K-Pop Star's Death Brings New Scrutiny to Industry

Sulli, 25, appears to have committed suicide
By John Johnson,  Newser Staff
Posted Oct 14, 2019 8:53 AM CDT
K-Pop Star's Death Brings New Scrutiny to Industry
In this Sept. 30, 2015, photo, South Korean pop star and actress Sulli poses during the K-Beauty Close-Up event in Seoul, South Korea.   (Jang Se-young/Newsis via AP)

Her name was Choi Jin-ri, but she was better known to her legions of fans in South Korea and elsewhere as Sulli. The 25-year-old actress and former K-pop star was found dead in her home near Seoul on Monday in what police say was an apparent suicide, reports the Yonhap news agency. Sulli's death already has focused attention on the enormous pressures on K-pop stars, an issue Sulli had spoken out about. Details:

  • Her death: Sulli's manager found her body in her home in Seongnam, south of the capital. "Choi seemed to have lived alone in the house," said a police official. "It seems that she took her own life, but we are also looking into other possibilities." No suicide note has been found.
  • Her fame: Sulli was a child actor before joining the K-pop group f(x) in 2009; both she and the band became household names. She left the group in 2015 to focus on acting and a solo singing career, reports Reuters.

  • Her struggles: Sulli spoke publicly about being mentally and physically exhausted as early as 2014 from the pressures of performing and the constant deluge of online abuse, per the Washington Post. Last year, she did something few in her genre have done by publicly discussing her mental health issues, including panic disorder and social phobia, reports the Korea Times. "Even close people left me," she said. "I was hurt by them and felt there was nobody who understands me, which made me fall apart." The disclosure came as part of a reality program in which K-pop stars talked about the online abuse they had to endure.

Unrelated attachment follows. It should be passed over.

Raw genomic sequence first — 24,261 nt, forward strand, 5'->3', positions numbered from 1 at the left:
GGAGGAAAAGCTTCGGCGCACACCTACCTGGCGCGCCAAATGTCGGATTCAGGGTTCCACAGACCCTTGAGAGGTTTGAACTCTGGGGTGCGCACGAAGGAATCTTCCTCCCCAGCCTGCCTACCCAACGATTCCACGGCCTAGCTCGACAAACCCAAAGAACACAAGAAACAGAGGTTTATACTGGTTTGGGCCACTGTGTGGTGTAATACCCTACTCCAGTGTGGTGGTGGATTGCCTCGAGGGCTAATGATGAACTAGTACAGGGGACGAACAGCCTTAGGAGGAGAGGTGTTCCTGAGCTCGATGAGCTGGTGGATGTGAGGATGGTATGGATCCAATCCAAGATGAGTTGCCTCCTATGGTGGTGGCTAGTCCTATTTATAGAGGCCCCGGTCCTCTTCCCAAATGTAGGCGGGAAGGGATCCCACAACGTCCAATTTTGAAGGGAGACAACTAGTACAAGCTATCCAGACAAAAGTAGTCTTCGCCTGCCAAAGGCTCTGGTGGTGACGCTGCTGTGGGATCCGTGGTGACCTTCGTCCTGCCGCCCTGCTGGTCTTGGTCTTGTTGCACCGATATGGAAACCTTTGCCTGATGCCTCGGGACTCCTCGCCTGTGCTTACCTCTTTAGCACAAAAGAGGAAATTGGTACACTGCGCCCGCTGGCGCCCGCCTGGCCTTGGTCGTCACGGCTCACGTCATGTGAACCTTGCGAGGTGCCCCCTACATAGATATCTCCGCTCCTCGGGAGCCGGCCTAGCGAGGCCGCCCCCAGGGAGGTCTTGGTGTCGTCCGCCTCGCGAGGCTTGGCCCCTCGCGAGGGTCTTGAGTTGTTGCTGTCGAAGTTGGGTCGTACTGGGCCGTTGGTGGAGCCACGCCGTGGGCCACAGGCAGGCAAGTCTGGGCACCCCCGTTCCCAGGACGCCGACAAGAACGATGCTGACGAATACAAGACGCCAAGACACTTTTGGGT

• Her defiance: "She was one of the idols who decided to live her life in the way she wanted to and that didn't always sit well with the general public," says music journalist Taylor Glasby, per the BBC. "She clapped back and she wouldn't take people's narrow-mindedness." For instance, Sulli was known for posting photos of herself wearing a top but no bra—she said she was simply more comfortable that way—which drew much attention and criticism. As recently as a month ago, her breasts were accidentally exposed in an Instagram stream.
  • Other incidents: If suicide is confirmed, Sulli would not be the first K-pop star to die that way. She was friends with the hugely popular male star Jong-hyun, who killed himself in 2017. In May of this year, former K-pop performer Goo Hara apologized to fans she posted "Goodbye" online and then was found unconscious in her home, notes CNN.
  • The pressure: CNN has this nugget on the pressures put on K-pop celebrities from an early age: "Many of its stars—known as idols—train for years, honing their singing, dancing and acting skills, while also learning other Asian languages, before they are even allowed to debut their first song."
(More K-Pop stories.)

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